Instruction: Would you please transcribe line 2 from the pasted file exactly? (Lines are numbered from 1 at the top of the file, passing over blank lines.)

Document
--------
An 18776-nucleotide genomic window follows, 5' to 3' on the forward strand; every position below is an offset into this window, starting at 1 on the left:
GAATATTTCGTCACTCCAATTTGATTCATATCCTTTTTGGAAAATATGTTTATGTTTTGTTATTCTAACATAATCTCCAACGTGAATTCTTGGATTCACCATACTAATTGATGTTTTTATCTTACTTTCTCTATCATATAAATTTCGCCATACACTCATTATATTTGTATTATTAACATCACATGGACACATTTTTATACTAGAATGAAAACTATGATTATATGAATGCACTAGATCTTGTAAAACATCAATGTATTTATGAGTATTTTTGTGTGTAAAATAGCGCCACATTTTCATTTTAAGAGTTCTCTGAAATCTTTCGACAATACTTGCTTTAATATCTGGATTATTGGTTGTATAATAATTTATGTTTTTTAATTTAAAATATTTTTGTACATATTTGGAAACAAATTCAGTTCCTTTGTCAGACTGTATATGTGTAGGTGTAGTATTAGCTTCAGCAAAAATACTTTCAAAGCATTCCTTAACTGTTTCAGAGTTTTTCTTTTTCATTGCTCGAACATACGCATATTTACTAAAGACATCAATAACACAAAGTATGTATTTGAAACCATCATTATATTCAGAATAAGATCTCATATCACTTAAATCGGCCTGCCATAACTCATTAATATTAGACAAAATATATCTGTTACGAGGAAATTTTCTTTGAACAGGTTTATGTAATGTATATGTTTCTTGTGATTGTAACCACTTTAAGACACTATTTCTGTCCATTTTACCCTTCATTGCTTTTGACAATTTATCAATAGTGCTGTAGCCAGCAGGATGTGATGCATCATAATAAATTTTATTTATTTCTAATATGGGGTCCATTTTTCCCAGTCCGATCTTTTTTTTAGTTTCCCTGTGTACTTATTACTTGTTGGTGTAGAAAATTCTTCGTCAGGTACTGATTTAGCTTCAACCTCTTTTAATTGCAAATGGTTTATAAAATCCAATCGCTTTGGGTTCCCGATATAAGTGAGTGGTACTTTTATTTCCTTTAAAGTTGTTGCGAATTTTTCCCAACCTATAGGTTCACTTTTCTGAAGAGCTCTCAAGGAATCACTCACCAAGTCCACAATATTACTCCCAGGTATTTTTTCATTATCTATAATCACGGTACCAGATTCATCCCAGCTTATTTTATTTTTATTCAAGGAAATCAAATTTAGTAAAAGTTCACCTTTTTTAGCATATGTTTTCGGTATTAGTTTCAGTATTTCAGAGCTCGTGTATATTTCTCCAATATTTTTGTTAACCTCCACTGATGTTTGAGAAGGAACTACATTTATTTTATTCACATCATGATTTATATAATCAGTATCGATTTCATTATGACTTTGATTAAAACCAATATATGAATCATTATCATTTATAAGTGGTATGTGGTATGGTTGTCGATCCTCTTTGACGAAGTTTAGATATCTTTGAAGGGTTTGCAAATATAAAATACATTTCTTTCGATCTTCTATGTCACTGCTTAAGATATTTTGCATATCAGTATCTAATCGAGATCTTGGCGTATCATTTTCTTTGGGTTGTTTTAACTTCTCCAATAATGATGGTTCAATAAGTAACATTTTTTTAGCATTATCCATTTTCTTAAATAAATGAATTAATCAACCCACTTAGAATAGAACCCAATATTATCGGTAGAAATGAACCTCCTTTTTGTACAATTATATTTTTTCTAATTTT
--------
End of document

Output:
GAATATTTCGTCACTCCAATTTGATTCATATCCTTTTTGGAAAATATGTTTATGTTTTGTTATTCTAACATAATCTCCAACGTGAATTCTTGGATTCACCATACTAATTGATGTTTTTATCTTACTTTCTCTATCATATAAATTTCGCCATACACTCATTATATTTGTATTATTAACATCACATGGACACATTTTTATACTAGAATGAAAACTATGATTATATGAATGCACTAGATCTTGTAAAACATCAATGTATTTATGAGTATTTTTGTGTGTAAAATAGCGCCACATTTTCATTTTAAGAGTTCTCTGAAATCTTTCGACAATACTTGCTTTAATATCTGGATTATTGGTTGTATAATAATTTATGTTTTTTAATTTAAAATATTTTTGTACATATTTGGAAACAAATTCAGTTCCTTTGTCAGACTGTATATGTGTAGGTGTAGTATTAGCTTCAGCAAAAATACTTTCAAAGCATTCCTTAACTGTTTCAGAGTTTTTCTTTTTCATTGCTCGAACATACGCATATTTACTAAAGACATCAATAACACAAAGTATGTATTTGAAACCATCATTATATTCAGAATAAGATCTCATATCACTTAAATCGGCCTGCCATAACTCATTAATATTAGACAAAATATATCTGTTACGAGGAAATTTTCTTTGAACAGGTTTATGTAATGTATATGTTTCTTGTGATTGTAACCACTTTAAGACACTATTTCTGTCCATTTTACCCTTCATTGCTTTTGACAATTTATCAATAGTGCTGTAGCCAGCAGGATGTGATGCATCATAATAAATTTTATTTATTTCTAATATGGGGTCCATTTTTCCCAGTCCGATCTTTTTTTTAGTTTCCCTGTGTACTTATTACTTGTTGGTGTAGAAAATTCTTCGTCAGGTACTGATTTAGCTTCAACCTCTTTTAATTGCAAATGGTTTATAAAATCCAATCGCTTTGGGTTCCCGATATAAGTGAGTGGTACTTTTATTTCCTTTAAAGTTGTTGCGAATTTTTCCCAACCTATAGGTTCACTTTTCTGAAGAGCTCTCAAGGAATCACTCACCAAGTCCACAATATTACTCCCAGGTATTTTTTCATTATCTATAATCACGGTACCAGATTCATCCCAGCTTATTTTATTTTTATTCAAGGAAATCAAATTTAGTAAAAGTTCACCTTTTTTAGCATATGTTTTCGGTATTAGTTTCAGTATTTCAGAGCTCGTGTATATTTCTCCAATATTTTTGTTAACCTCCACTGATGTTTGAGAAGGAACTACATTTATTTTATTCACATCATGATTTATATAATCAGTATCGATTTCATTATGACTTTGATTAAAACCAATATATGAATCATTATCATTTATAAGTGGTATGTGGTATGGTTGTCGATCCTCTTTGACGAAGTTTAGATATCTTTGAAGGGTTTGCAAATATAAAATACATTTCTTTCGATCTTCTATGTCACTGCTTAAGATATTTTGCATATCAGTATCTAATCGAGATCTTGGCGTATCATTTTCTTTGGGTTGTTTTAACTTCTCCAATAATGATGGTTCAATAAGTAACATTTTTTTAGCATTATCCATTTTCTTAAATAAATGAATTAATCAACCCACTTAGAATAGAACCCAATATTATCGGTAGAAATGAACCTCCTTTTTGTACAATTATATTTTTTCTAATTTT